Nabokov even mentions the moment he and his mother learned of their shared synesthesia, writing, “We discovered that some of her letters had the same tint as mine, and that, besides, she was optically affected by music notes.”

2. TORI AMOS

Type of synesthesia: Unspecified


Amos experiences an unusual type of synesthesia in which sounds produce different images of lights. When commenting on her synesthesia in her book Piece by Piece, Amos said, “The song appears as light filament once I’ve cracked it … I’ve never seen a duplicated song structure. I’ve never seen the same light creature in my life. Obviously similar chord progressions follow similar light patterns, but try to imagine the best kaleidoscope ever.”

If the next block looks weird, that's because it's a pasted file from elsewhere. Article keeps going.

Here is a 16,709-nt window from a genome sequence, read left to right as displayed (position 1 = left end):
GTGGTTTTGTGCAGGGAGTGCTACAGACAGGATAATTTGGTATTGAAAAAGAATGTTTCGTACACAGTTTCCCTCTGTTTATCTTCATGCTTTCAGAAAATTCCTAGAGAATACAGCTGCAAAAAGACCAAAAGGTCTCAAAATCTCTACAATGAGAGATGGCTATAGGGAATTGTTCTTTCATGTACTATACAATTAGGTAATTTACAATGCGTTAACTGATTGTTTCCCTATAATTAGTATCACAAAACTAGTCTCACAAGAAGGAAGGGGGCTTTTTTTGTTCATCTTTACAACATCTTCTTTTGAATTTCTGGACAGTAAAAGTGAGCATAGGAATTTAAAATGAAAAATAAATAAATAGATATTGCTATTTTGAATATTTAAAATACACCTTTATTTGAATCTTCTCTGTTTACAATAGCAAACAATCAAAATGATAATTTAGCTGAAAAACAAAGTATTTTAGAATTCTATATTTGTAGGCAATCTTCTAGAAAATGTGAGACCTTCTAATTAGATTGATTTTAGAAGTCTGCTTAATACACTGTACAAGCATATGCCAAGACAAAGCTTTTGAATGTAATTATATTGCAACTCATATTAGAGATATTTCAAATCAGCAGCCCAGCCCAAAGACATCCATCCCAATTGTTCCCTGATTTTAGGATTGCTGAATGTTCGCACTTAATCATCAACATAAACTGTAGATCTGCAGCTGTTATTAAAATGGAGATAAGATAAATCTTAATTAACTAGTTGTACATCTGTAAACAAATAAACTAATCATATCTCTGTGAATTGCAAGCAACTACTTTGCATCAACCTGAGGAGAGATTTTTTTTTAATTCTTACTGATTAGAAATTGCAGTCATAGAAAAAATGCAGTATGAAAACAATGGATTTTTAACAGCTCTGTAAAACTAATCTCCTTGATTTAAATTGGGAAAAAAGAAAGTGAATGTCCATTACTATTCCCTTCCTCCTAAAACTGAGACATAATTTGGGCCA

3. GEOFFREY RUSH

Type of synesthesia: Grapheme-color, spatio-temporal synesthesia


In an interview, Rush said his synesthesia goes back to his toddler days: “When I was in school, in the very early days, we would learn the days of the week. And for some reason the days of the week just instantly had strong color associations. Monday for me is kind of a pale blue …. Tuesday is acid green, Wednesday is a deep purple-y darkish color. Friday’s got maroon and Saturday is white and Sunday is a sort of pale yellow.

Rush experiences several types of synesthesia, another of which, spatio-temporal, he describes by explaining, “I can say to my wife, ‘That play opened on Tuesday, May the 8th back in 1982.’ I can remember it had a position in my mind where 1982 is and where May is within that. It’s a kind of series of hills and dales so if someone says King Charlemagne lived in 800 A.D., there is a very definite place where I see that.”

4. DUKE ELLINGTON

Type of synesthesia: Chromesthesia